The Business Fashion

As Chinese visits to Cambodia continue to grow duty-free retailers DFS Group and CDF are looking to cash in.

CDF Mall, the world’s largest duty-free mall funded by Chinese investment, opened a 4,500 square meter store in Siem Reap, Cambodia. Opening in time for the Chinese New Year, CDF Mall is home to a number of lesser-known clothing, leather goods, watch, and cosmetics brands, according to Want China Times. China is now second only to Vietnam in terms of the number of tourists it sends to Cambodia annually, and the number of Chinese visitors is expected to double by 2020. Siem Reap, in northern Cambodia, is a popular city for Chinese tourists on their way to Angkor Wat, the home of more than 100 ancient temples. Like CDF, DFS Group has its sights set on Siem Reap. DFS, of which LVMH is a majority owner, plans to open an 8,000 square-meter duty-free shopping mall in the city by 2018, which will be capable of housing 700 luxury brands.

In Retail Asia – Duty Free Retail in Asia


Prada SpA reported first-half revenue that missed analysts’ estimates as demand for its handbags and wallets in Hong Kong and Macau continued to wane.

Sales rose 4 percent to 1.82 billion euros ($2 billion), the Milan-based luxury goods maker said Friday in a statement. Analysts predicted 1.87 billion euros, based on the median of nine estimates compiled by Bloomberg.

The Asia-Pacific region, Prada’s most important market, showed a “similar negative trend” to the first quarter, when Greater China sales fell 19 percent excluding currency effects, Prada said. Revenue in its wholesale business dropped 14 percent as Prada has trimmed its network of distributors. The company is also opening fewer stores and introducing more bags priced between 1,000 euros and 1,200 euros as it attempts to reignite demand amid a clampdown on extravagance in China.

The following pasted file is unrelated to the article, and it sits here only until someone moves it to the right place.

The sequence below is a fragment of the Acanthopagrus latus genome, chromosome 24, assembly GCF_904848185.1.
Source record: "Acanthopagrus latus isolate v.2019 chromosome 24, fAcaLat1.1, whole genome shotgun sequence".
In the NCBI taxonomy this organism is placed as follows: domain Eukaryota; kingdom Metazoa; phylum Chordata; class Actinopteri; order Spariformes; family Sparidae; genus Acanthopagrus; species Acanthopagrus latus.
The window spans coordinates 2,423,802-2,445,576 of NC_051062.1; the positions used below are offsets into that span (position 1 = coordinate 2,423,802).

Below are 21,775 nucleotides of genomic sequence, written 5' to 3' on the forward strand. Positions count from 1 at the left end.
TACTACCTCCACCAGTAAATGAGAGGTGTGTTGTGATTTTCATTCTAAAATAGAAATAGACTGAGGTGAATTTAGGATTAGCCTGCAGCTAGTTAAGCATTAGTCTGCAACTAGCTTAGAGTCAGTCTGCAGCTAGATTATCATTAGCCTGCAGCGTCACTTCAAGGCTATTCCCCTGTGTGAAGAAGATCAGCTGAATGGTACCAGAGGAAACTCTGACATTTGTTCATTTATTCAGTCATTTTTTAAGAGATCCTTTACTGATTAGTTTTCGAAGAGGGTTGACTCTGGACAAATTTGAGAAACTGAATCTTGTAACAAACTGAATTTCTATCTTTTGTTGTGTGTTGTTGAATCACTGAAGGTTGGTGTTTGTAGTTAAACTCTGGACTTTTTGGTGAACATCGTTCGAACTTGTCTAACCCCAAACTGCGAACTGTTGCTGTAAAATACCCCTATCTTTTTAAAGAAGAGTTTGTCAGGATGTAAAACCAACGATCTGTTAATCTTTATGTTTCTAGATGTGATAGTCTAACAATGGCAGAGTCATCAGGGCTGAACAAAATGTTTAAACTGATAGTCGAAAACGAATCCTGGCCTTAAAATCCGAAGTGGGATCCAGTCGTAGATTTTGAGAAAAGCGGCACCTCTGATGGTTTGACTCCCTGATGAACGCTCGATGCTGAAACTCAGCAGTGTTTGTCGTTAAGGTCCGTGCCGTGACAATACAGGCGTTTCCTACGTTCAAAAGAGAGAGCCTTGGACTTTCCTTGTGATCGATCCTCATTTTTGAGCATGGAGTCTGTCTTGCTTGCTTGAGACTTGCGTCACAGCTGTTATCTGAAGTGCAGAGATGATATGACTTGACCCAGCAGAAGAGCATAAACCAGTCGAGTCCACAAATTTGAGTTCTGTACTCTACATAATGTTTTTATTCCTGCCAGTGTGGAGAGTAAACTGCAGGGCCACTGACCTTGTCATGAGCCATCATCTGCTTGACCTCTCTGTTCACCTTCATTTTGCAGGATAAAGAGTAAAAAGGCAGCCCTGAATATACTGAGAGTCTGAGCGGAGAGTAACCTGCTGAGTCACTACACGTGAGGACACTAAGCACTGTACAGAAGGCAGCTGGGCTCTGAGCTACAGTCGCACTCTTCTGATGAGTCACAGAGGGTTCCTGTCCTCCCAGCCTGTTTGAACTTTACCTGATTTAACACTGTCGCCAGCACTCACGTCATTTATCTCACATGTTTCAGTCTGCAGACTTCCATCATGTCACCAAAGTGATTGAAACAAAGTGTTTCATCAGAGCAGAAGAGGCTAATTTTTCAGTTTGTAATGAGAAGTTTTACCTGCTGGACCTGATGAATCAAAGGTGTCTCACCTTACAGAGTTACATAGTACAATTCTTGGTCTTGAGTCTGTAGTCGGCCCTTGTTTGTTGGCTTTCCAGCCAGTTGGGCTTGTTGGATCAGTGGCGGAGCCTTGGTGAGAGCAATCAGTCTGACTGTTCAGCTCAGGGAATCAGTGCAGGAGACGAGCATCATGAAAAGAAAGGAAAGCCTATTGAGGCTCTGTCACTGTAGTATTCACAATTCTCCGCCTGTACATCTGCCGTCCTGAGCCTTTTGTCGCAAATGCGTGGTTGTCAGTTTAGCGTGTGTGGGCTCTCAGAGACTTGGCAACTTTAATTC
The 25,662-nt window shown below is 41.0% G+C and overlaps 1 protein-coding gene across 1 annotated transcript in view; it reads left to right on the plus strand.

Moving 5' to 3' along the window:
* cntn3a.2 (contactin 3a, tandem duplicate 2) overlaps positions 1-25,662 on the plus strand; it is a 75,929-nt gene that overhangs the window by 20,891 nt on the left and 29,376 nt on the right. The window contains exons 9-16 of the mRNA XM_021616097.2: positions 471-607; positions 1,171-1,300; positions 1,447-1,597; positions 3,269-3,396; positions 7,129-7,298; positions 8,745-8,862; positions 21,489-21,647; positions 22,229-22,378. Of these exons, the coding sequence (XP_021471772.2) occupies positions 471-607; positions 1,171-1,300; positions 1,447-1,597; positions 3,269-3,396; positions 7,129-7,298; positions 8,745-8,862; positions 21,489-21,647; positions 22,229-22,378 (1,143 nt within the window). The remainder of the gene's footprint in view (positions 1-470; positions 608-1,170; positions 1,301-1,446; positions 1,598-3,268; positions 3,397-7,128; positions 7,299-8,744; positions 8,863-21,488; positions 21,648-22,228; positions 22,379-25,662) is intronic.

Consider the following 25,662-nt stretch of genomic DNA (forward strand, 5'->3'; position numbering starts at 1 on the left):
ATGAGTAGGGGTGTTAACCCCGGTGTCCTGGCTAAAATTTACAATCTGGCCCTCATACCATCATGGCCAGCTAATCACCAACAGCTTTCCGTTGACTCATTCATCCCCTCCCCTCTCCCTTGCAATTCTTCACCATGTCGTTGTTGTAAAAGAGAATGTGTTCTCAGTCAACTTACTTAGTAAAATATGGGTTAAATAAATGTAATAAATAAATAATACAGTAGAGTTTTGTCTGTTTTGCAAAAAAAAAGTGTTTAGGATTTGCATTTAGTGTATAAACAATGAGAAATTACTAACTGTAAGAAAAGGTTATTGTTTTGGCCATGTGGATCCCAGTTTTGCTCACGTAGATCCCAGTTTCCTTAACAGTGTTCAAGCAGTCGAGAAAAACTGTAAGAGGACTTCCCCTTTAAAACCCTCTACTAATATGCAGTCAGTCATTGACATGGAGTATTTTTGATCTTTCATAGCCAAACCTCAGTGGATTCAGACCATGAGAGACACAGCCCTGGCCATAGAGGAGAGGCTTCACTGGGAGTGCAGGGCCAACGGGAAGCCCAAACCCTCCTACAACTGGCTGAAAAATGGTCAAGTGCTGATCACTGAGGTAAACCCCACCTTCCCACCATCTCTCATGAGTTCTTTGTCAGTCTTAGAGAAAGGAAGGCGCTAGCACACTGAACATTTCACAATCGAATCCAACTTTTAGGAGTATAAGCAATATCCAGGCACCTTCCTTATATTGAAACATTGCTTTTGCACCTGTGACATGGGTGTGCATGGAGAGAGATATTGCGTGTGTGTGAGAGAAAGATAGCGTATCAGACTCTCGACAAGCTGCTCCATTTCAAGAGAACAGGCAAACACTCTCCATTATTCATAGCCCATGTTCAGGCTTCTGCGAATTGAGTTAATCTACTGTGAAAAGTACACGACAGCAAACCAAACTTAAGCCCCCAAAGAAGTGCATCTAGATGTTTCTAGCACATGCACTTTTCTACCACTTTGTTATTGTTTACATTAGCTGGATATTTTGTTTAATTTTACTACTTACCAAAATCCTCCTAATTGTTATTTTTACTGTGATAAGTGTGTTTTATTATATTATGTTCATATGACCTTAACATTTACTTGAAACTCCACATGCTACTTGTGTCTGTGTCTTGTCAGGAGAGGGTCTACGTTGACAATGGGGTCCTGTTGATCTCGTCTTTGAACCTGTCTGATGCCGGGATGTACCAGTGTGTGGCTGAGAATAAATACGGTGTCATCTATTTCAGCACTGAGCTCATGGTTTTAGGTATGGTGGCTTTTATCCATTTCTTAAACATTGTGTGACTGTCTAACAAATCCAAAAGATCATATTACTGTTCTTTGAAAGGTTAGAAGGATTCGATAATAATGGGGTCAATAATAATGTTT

Sales were “worse than feared,” said Luca Solca, an analyst at Exane BNP Paribas. The company’s efforts to broaden its focus beyond high-priced products should leads to improvements in the second half, he said. “We expect to hear less and less bad news from Prada.”

The stock has dropped 30 percent in the past year, compared with a 52 percent gain in LVMH Moet Hennessy Louis Vuitton SE, the world’s largest maker of luxury goods.

Prada Struggles – Bloomberg Online

Years of surging economic growth in China that spurred sales of Louis Vuitton handbags and BMW 5-Series cars have given way to the deepest slowdown since 1990.

The devaluation of the currency in the short term reduces the value of their sales in the country, and makes Chinese producers more competitive. While in the longer term it will help revive growth in China, for now it signals just how concerned the authorities are about the slowdown, and that there may be further pain ahead for companies operating there.